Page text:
Eleven stories of love, loss and relationships gone awry.
Redel starts with one of her strongest stories, “You Look Like You Do,” in which a married couple, Antonio and Marley, fantasizes about including divorcee Sabina in their bed. When they share this fantasy with Sabina, she’s in equal measure intrigued and put off. Instead, she has a one-night stand with dance instructor Tomaso before seductively helping Marley with a family crisis. In “Stuff,” a man sorts through his late mother’s belongings with his girlfriend, trying to decide what’s to be tossed and what’s a necessary reminder of his mother’s existence. He comes across a well-creased (and obviously well-read) letter addressed to “Dear Full-Figured Lady” and signed by a man who was obviously interested in kindling a romance with her two years before she died. “The Third Cycle” introduces us to Polly and Susie, though these are personae created by two women having lunch and flirting with the young waiter. At the table next to them is the “Blue Woman,” who’s having trouble trying to both eat and take care of her baby at the same time, so Polly and Susie take the baby from her in what seems an act of kindness. “Ahoy,” the final story in the collection, is both the longest and the best of Redel’s work here. The story self-consciously and brilliantly echoes John Fowles’ The French Lieutenant’s Woman when Olivia and her husband move to an island. She becomes pregnant but imagines the father to be Capt. Hardwick, a romantic 19th-century sea captain, rather than her egregious, drug-addled husband.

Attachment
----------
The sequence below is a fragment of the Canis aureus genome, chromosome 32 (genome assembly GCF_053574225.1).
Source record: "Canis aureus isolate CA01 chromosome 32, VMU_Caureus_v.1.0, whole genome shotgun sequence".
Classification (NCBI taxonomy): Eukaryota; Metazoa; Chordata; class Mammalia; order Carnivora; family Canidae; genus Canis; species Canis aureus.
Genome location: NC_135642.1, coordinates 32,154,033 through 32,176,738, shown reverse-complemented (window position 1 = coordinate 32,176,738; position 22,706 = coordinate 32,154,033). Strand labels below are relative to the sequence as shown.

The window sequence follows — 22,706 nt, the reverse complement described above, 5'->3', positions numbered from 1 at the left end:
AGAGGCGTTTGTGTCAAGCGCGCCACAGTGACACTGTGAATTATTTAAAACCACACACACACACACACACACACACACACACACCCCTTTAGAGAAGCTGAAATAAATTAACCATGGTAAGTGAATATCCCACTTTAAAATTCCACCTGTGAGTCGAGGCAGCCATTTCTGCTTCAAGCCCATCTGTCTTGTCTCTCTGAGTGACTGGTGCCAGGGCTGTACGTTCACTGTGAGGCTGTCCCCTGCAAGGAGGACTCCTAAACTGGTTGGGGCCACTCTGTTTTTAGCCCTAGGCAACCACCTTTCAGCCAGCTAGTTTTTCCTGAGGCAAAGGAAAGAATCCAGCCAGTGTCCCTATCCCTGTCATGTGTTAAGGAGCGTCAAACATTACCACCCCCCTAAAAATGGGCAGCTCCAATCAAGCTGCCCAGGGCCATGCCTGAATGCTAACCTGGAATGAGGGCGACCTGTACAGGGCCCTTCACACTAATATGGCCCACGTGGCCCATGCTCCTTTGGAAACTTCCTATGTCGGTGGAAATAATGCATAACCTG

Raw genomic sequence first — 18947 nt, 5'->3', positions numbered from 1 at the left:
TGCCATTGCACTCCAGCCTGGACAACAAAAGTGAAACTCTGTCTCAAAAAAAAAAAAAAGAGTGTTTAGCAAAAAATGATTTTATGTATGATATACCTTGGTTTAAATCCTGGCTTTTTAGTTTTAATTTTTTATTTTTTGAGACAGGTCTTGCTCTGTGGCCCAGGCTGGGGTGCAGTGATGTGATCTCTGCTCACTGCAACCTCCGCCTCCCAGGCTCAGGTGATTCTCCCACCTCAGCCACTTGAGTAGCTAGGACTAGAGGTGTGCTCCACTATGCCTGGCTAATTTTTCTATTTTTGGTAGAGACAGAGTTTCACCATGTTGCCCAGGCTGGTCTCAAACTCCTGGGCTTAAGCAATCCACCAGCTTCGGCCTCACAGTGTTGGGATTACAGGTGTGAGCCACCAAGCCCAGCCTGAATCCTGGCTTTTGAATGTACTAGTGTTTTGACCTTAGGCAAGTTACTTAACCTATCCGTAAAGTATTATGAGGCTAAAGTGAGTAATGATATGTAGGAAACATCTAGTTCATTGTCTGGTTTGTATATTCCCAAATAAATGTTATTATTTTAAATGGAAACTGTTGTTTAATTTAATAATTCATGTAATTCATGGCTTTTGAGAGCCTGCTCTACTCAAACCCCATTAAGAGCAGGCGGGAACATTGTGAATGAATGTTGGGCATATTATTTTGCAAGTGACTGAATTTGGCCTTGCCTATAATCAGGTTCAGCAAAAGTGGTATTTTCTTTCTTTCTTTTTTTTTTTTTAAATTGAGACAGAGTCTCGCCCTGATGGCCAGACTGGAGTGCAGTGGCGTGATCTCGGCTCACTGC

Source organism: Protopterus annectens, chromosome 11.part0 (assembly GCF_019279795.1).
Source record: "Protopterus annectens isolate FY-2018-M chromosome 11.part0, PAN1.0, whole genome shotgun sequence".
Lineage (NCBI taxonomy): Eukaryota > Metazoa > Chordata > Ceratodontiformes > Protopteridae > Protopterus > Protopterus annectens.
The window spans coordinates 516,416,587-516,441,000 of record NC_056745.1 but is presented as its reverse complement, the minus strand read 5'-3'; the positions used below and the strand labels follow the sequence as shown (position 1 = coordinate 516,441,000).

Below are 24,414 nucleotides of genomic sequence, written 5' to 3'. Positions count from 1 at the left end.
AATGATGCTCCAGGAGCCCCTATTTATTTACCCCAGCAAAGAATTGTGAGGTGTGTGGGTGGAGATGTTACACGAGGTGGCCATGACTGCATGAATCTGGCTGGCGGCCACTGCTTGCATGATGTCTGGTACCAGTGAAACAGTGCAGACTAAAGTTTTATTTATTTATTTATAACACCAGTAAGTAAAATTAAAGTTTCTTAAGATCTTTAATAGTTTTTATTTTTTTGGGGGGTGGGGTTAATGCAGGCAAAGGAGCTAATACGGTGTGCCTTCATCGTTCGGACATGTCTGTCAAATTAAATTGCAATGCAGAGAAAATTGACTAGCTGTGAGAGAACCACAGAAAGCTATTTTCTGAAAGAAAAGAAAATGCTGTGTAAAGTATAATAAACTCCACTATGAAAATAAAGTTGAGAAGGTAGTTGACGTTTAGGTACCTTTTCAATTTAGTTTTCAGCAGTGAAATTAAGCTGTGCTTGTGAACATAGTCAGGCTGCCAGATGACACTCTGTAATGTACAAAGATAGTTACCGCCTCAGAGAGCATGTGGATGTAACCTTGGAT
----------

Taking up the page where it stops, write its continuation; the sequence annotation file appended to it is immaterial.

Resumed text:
Redel writes with wit and with a great understanding of the vagaries of adult relationships.